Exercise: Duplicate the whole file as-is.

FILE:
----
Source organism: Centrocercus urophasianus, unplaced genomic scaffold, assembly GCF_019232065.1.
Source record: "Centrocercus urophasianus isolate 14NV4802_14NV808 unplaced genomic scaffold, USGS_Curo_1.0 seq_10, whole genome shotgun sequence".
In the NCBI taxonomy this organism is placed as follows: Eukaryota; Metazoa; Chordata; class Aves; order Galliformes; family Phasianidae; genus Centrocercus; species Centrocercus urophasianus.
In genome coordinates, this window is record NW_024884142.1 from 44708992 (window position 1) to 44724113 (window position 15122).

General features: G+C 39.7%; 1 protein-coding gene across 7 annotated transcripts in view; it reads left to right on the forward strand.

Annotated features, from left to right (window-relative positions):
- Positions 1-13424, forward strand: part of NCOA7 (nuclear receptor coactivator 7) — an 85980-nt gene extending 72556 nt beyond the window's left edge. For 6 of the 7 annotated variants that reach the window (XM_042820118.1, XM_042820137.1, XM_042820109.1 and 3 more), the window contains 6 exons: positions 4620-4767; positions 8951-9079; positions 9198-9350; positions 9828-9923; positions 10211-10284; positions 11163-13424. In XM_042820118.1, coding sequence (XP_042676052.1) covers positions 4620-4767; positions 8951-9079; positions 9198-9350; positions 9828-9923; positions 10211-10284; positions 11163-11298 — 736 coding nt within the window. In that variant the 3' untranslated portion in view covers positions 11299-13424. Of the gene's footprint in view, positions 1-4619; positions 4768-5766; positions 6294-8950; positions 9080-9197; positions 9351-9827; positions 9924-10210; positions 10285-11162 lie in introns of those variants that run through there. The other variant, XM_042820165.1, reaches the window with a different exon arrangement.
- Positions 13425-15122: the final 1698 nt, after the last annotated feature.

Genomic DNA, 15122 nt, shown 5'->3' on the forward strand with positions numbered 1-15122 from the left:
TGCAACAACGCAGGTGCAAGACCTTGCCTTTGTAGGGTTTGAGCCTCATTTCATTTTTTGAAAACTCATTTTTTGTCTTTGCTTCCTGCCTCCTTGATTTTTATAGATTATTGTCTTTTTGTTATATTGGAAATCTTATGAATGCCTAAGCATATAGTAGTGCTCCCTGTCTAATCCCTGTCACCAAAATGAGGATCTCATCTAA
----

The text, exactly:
Source organism: Centrocercus urophasianus, unplaced genomic scaffold, assembly GCF_019232065.1.
Source record: "Centrocercus urophasianus isolate 14NV4802_14NV808 unplaced genomic scaffold, USGS_Curo_1.0 seq_10, whole genome shotgun sequence".
In the NCBI taxonomy this organism is placed as follows: Eukaryota; Metazoa; Chordata; class Aves; order Galliformes; family Phasianidae; genus Centrocercus; species Centrocercus urophasianus.
In genome coordinates, this window is record NW_024884142.1 from 44708992 (window position 1) to 44724113 (window position 15122).

General features: G+C 39.7%; 1 protein-coding gene across 7 annotated transcripts in view; it reads left to right on the forward strand.

Annotated features, from left to right (window-relative positions):
- Positions 1-13424, forward strand: part of NCOA7 (nuclear receptor coactivator 7) — an 85980-nt gene extending 72556 nt beyond the window's left edge. For 6 of the 7 annotated variants that reach the window (XM_042820118.1, XM_042820137.1, XM_042820109.1 and 3 more), the window contains 6 exons: positions 4620-4767; positions 8951-9079; positions 9198-9350; positions 9828-9923; positions 10211-10284; positions 11163-13424. In XM_042820118.1, coding sequence (XP_042676052.1) covers positions 4620-4767; positions 8951-9079; positions 9198-9350; positions 9828-9923; positions 10211-10284; positions 11163-11298 — 736 coding nt within the window. In that variant the 3' untranslated portion in view covers positions 11299-13424. Of the gene's footprint in view, positions 1-4619; positions 4768-5766; positions 6294-8950; positions 9080-9197; positions 9351-9827; positions 9924-10210; positions 10285-11162 lie in introns of those variants that run through there. The other variant, XM_042820165.1, reaches the window with a different exon arrangement.
- Positions 13425-15122: the final 1698 nt, after the last annotated feature.

Genomic DNA, 15122 nt, shown 5'->3' on the forward strand with positions numbered 1-15122 from the left:
TGCAACAACGCAGGTGCAAGACCTTGCCTTTGTAGGGTTTGAGCCTCATTTCATTTTTTGAAAACTCATTTTTTGTCTTTGCTTCCTGCCTCCTTGATTTTTATAGATTATTGTCTTTTTGTTATATTGGAAATCTTATGAATGCCTAAGCATATAGTAGTGCTCCCTGTCTAATCCCTGTCACCAAAATGAGGATCTCATCTAA